OK, I understand that applying to law school can be a frightening proposition and that you are looking for all the help you can get – and that’s why you are scouring the internet and the book stores for law school personal statement samples.
Well stop it.
You don’t need samples to show you how to write your law school personal statement. Each and every application you are completing tells you exactly what you need to know. The school has defined the rules, including how long the law school personal statement should be, what topics should be addressed, and frequently what topics should be avoided.
But, many ask, shouldn’t I look at what others have done to give me an idea of how to do it? While this is often good advice – and is something I frequently do in my law practice – I fervently believe that it is something that should be avoided when it comes to the law school personal statement.
The main reason you should avoid reading law school personal statement samples is that they all look the same, and you run the very real risk of looking the same if you follow those samples. In every area of life the great reward go to the outstanding people – not the good, or even excellent performers. To be outstanding, you need to do things differently than every one else.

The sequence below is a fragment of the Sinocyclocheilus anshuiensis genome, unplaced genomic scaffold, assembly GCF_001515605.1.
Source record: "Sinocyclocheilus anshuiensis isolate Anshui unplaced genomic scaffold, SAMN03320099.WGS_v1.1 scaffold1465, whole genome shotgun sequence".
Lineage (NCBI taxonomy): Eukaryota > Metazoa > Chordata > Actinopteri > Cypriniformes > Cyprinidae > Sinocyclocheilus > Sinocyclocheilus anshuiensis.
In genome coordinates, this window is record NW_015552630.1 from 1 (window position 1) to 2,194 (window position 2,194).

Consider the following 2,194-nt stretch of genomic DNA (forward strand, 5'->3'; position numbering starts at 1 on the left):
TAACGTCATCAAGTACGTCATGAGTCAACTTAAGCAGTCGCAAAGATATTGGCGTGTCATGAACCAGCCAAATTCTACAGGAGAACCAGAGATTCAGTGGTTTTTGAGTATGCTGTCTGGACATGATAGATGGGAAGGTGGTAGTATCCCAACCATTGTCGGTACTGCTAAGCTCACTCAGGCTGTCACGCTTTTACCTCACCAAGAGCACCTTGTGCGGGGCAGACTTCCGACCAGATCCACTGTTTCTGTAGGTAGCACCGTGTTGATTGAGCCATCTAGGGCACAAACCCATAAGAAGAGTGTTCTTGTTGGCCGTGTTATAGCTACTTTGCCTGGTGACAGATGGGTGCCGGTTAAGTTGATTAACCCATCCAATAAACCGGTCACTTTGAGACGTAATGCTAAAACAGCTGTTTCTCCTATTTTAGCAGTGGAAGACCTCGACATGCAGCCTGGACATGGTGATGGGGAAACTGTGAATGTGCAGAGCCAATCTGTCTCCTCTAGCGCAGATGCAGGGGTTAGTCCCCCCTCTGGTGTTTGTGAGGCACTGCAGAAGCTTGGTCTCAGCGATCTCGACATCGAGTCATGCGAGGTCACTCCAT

The problem is that everyone is scared to death of screwing up their law school application by not giving the admissions committee what they expect. This kind of thinking probably won’t hurt you, because 99% of the law school personal statements they review are exactly the same. Such thinking will definitely, however, not help you because you cannot be outstanding if you look like everyone else.
Let’s face it, if you are shooting for the moon and trying to get into a law school that is not going to accept you based on your grades and LSAT scores alone, then turning in a bland personal statement isn’t going to do anything for you. You need to do something to set yourself apart, and the personal statement is one of the few areas you have an opportunity to do that.
I’m not recommending that you be crazy and violate the rules set down by the school, but I am recommending that you use those rules as your boundaries and fashion something truly personal, and different. By avoiding the same samples that every one else is reading you stand a better chance of falling in with the sheeple you are competing with.
Your goal is to get into a good law school and its my job to help you achieve that goal. One of the most important pieces of advice I can give is to encourage you to stand out, so make that personal statement yours and not someone elses.
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My long time friend and mentor H. Jefferson, Jr. is an expert on on law school admission, having applied to and been admitted by 11 of the top law schools in the United States. To learn more about the the techniques and strategies you can use to get into the law school of your choice, visit lawschoolacademics.blogspot.com